The Samoan pipefish, or brown pipefish (Halicampus mataafae), is a species of marine fish of the family Syngnathidae. It is found in the Indo-Pacific, from the Red Sea, to Sodwana Bay, to Taiwan, the Marshall Islands, and Samoa, where it inhabits tidepools and coral and rocky reefs to depths of 15 metres (49 ft). It is a solitary species with cryptic habits and is rarely observed. It is likely to feed on small crustaceans, and can grow to lengths of 14 centimetres (5.5 in). This species is ovoviviparous, with males carrying the fertilised eggs in a brood pouch, the folds of which fall well short of the centre of the egg-filled pouch, eventually giving birth to live young. The specific name honours Mataafa, a former king of Samoa. It is a listed marine species under the Australian Environment Protection and Biodiversity Conservation Act 1999.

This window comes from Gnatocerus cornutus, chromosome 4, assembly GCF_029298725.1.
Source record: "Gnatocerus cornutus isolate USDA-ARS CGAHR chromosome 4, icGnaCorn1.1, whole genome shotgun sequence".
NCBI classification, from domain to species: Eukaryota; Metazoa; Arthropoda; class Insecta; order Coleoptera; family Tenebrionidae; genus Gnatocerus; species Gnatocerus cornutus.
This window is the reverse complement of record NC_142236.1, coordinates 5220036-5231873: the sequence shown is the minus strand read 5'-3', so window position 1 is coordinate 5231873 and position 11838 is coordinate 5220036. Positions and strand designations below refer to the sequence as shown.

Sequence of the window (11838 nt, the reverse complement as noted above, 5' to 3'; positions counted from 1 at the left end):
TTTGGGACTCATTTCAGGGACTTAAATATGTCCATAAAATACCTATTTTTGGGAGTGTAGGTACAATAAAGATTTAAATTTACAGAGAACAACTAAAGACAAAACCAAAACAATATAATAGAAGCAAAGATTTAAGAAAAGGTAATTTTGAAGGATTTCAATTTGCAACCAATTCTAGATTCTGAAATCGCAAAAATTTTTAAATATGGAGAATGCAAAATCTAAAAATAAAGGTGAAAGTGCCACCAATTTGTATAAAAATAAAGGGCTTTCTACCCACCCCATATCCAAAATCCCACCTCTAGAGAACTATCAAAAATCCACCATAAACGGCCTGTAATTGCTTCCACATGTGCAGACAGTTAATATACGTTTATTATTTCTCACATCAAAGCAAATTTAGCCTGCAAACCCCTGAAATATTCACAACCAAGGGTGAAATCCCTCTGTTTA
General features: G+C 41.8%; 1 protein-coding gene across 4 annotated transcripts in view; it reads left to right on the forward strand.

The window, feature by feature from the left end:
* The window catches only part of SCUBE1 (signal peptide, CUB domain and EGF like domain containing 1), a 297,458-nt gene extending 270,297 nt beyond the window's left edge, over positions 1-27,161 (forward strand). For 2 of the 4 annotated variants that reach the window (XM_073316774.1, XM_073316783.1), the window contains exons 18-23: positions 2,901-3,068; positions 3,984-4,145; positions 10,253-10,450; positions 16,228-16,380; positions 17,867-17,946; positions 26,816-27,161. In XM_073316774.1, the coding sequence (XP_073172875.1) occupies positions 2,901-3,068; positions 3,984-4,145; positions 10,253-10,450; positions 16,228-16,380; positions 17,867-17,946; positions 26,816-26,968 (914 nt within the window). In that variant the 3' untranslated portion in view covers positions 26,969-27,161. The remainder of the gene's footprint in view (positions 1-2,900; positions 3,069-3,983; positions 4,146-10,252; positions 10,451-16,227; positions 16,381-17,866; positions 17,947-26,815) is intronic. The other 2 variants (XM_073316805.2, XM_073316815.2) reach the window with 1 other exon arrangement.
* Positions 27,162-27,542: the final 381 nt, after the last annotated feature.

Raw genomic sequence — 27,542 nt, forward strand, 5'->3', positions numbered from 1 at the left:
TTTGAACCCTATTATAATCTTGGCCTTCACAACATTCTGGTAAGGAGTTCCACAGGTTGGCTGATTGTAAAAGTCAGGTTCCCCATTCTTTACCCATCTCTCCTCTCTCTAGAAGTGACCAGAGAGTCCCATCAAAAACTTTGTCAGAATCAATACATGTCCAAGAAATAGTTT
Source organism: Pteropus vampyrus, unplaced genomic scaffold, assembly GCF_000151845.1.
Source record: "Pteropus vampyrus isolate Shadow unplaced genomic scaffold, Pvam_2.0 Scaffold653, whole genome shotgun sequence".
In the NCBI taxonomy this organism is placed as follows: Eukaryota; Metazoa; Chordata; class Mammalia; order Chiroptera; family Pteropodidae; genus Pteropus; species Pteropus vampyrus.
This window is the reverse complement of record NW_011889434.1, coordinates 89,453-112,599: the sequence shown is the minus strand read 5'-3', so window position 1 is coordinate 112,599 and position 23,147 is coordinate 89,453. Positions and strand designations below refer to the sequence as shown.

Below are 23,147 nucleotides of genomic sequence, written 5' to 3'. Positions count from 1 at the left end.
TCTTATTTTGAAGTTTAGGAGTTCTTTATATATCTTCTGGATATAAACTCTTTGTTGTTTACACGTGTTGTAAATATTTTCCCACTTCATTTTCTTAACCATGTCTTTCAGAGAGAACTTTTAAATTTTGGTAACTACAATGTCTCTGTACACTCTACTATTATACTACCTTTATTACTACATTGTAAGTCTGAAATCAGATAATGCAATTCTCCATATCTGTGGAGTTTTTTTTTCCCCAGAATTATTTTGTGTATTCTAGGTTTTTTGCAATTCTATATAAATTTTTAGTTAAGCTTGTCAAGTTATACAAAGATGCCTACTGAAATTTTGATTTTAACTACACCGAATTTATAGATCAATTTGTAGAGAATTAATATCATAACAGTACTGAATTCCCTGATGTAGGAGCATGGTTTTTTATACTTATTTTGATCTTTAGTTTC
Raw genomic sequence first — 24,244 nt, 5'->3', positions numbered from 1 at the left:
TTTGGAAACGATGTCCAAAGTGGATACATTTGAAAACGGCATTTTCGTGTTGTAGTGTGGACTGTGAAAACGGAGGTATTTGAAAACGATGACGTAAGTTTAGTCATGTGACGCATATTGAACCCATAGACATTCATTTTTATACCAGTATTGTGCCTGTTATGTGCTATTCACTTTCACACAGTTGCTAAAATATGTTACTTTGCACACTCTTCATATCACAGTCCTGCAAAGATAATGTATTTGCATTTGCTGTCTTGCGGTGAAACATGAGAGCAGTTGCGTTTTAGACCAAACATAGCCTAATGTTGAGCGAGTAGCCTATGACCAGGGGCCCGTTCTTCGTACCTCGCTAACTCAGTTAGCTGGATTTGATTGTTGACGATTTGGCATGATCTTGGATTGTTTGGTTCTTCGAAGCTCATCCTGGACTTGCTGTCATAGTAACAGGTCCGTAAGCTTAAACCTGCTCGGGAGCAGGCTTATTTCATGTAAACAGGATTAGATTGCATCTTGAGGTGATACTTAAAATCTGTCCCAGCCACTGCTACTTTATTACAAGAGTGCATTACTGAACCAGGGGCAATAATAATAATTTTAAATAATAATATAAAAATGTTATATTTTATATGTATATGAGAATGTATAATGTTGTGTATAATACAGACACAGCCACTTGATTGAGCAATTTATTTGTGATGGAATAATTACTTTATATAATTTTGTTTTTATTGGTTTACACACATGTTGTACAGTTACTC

Samoan Pipefish |
Government evidence of impact of climate change:
IUCN Red List Assessment, Halicampus mataafae
The corals are threatened due to antropogenic pollution; overfishing; and the effects of climate change and ocean acidification (Carpenter et al. 2008).
One third of reef building corals face elevated extinction risk from climate change and local impacts.